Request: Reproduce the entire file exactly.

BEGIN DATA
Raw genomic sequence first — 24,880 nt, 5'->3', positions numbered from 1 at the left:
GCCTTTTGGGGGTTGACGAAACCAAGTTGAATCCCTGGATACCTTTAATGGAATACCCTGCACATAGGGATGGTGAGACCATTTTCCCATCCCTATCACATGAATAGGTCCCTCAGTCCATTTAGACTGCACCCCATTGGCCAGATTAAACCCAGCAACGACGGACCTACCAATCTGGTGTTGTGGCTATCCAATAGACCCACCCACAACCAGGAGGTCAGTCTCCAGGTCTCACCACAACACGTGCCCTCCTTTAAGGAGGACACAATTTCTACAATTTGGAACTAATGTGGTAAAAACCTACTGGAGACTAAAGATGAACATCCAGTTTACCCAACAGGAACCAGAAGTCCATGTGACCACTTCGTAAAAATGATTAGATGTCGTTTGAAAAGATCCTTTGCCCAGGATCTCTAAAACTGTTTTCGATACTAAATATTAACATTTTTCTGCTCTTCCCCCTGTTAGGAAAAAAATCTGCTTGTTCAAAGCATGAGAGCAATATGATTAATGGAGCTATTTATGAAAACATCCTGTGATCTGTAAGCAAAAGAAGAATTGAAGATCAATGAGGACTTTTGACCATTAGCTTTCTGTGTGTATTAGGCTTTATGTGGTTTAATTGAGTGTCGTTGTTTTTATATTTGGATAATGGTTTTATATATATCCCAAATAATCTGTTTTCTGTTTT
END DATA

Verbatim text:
Raw genomic sequence first — 24,880 nt, 5'->3', positions numbered from 1 at the left:
GCCTTTTGGGGGTTGACGAAACCAAGTTGAATCCCTGGATACCTTTAATGGAATACCCTGCACATAGGGATGGTGAGACCATTTTCCCATCCCTATCACATGAATAGGTCCCTCAGTCCATTTAGACTGCACCCCATTGGCCAGATTAAACCCAGCAACGACGGACCTACCAATCTGGTGTTGTGGCTATCCAATAGACCCACCCACAACCAGGAGGTCAGTCTCCAGGTCTCACCACAACACGTGCCCTCCTTTAAGGAGGACACAATTTCTACAATTTGGAACTAATGTGGTAAAAACCTACTGGAGACTAAAGATGAACATCCAGTTTACCCAACAGGAACCAGAAGTCCATGTGACCACTTCGTAAAAATGATTAGATGTCGTTTGAAAAGATCCTTTGCCCAGGATCTCTAAAACTGTTTTCGATACTAAATATTAACATTTTTCTGCTCTTCCCCCTGTTAGGAAAAAAATCTGCTTGTTCAAAGCATGAGAGCAATATGATTAATGGAGCTATTTATGAAAACATCCTGTGATCTGTAAGCAAAAGAAGAATTGAAGATCAATGAGGACTTTTGACCATTAGCTTTCTGTGTGTATTAGGCTTTATGTGGTTTAATTGAGTGTCGTTGTTTTTATATTTGGATAATGGTTTTATATATATCCCAAATAATCTGTTTTCTGTTTT